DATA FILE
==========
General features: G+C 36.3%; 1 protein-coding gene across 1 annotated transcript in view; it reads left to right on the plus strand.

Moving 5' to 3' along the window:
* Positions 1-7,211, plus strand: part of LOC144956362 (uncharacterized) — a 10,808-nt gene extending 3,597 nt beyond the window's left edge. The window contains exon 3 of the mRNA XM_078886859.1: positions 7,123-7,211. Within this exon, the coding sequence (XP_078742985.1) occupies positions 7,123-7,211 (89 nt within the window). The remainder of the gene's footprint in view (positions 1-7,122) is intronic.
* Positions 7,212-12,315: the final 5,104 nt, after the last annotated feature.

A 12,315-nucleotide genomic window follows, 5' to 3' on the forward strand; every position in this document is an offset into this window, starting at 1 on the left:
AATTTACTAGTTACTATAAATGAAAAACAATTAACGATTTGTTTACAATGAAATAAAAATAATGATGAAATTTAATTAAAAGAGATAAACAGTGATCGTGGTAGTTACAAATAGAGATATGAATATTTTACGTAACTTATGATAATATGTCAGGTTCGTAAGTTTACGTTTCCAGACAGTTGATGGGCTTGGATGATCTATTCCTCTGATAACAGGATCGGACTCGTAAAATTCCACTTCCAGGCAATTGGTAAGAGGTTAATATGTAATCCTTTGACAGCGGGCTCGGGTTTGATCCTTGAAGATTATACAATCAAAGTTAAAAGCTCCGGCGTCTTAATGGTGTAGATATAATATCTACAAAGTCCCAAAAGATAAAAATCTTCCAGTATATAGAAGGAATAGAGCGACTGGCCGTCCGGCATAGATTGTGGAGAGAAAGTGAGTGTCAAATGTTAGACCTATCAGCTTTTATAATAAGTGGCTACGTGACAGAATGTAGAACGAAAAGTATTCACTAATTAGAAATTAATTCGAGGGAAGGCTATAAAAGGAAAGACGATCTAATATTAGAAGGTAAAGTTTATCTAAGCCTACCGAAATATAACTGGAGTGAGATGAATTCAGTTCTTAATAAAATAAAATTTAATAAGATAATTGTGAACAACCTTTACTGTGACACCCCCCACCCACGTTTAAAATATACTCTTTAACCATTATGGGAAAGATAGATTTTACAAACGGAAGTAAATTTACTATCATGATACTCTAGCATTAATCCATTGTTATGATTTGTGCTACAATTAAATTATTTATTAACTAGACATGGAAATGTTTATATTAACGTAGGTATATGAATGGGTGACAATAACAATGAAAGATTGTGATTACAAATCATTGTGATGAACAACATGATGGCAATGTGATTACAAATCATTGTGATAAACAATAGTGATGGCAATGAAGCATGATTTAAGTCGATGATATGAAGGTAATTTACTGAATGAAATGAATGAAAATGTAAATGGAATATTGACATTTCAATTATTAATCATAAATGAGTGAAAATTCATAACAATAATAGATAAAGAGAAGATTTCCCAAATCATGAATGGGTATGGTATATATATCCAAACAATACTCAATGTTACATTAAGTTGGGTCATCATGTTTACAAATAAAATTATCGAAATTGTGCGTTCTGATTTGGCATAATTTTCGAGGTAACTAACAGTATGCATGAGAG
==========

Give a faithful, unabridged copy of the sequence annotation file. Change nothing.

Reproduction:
General features: G+C 36.3%; 1 protein-coding gene across 1 annotated transcript in view; it reads left to right on the plus strand.

Moving 5' to 3' along the window:
* Positions 1-7,211, plus strand: part of LOC144956362 (uncharacterized) — a 10,808-nt gene extending 3,597 nt beyond the window's left edge. The window contains exon 3 of the mRNA XM_078886859.1: positions 7,123-7,211. Within this exon, the coding sequence (XP_078742985.1) occupies positions 7,123-7,211 (89 nt within the window). The remainder of the gene's footprint in view (positions 1-7,122) is intronic.
* Positions 7,212-12,315: the final 5,104 nt, after the last annotated feature.

A 12,315-nucleotide genomic window follows, 5' to 3' on the forward strand; every position in this document is an offset into this window, starting at 1 on the left:
AATTTACTAGTTACTATAAATGAAAAACAATTAACGATTTGTTTACAATGAAATAAAAATAATGATGAAATTTAATTAAAAGAGATAAACAGTGATCGTGGTAGTTACAAATAGAGATATGAATATTTTACGTAACTTATGATAATATGTCAGGTTCGTAAGTTTACGTTTCCAGACAGTTGATGGGCTTGGATGATCTATTCCTCTGATAACAGGATCGGACTCGTAAAATTCCACTTCCAGGCAATTGGTAAGAGGTTAATATGTAATCCTTTGACAGCGGGCTCGGGTTTGATCCTTGAAGATTATACAATCAAAGTTAAAAGCTCCGGCGTCTTAATGGTGTAGATATAATATCTACAAAGTCCCAAAAGATAAAAATCTTCCAGTATATAGAAGGAATAGAGCGACTGGCCGTCCGGCATAGATTGTGGAGAGAAAGTGAGTGTCAAATGTTAGACCTATCAGCTTTTATAATAAGTGGCTACGTGACAGAATGTAGAACGAAAAGTATTCACTAATTAGAAATTAATTCGAGGGAAGGCTATAAAAGGAAAGACGATCTAATATTAGAAGGTAAAGTTTATCTAAGCCTACCGAAATATAACTGGAGTGAGATGAATTCAGTTCTTAATAAAATAAAATTTAATAAGATAATTGTGAACAACCTTTACTGTGACACCCCCCACCCACGTTTAAAATATACTCTTTAACCATTATGGGAAAGATAGATTTTACAAACGGAAGTAAATTTACTATCATGATACTCTAGCATTAATCCATTGTTATGATTTGTGCTACAATTAAATTATTTATTAACTAGACATGGAAATGTTTATATTAACGTAGGTATATGAATGGGTGACAATAACAATGAAAGATTGTGATTACAAATCATTGTGATGAACAACATGATGGCAATGTGATTACAAATCATTGTGATAAACAATAGTGATGGCAATGAAGCATGATTTAAGTCGATGATATGAAGGTAATTTACTGAATGAAATGAATGAAAATGTAAATGGAATATTGACATTTCAATTATTAATCATAAATGAGTGAAAATTCATAACAATAATAGATAAAGAGAAGATTTCCCAAATCATGAATGGGTATGGTATATATATCCAAACAATACTCAATGTTACATTAAGTTGGGTCATCATGTTTACAAATAAAATTATCGAAATTGTGCGTTCTGATTTGGCATAATTTTCGAGGTAACTAACAGTATGCATGAGAG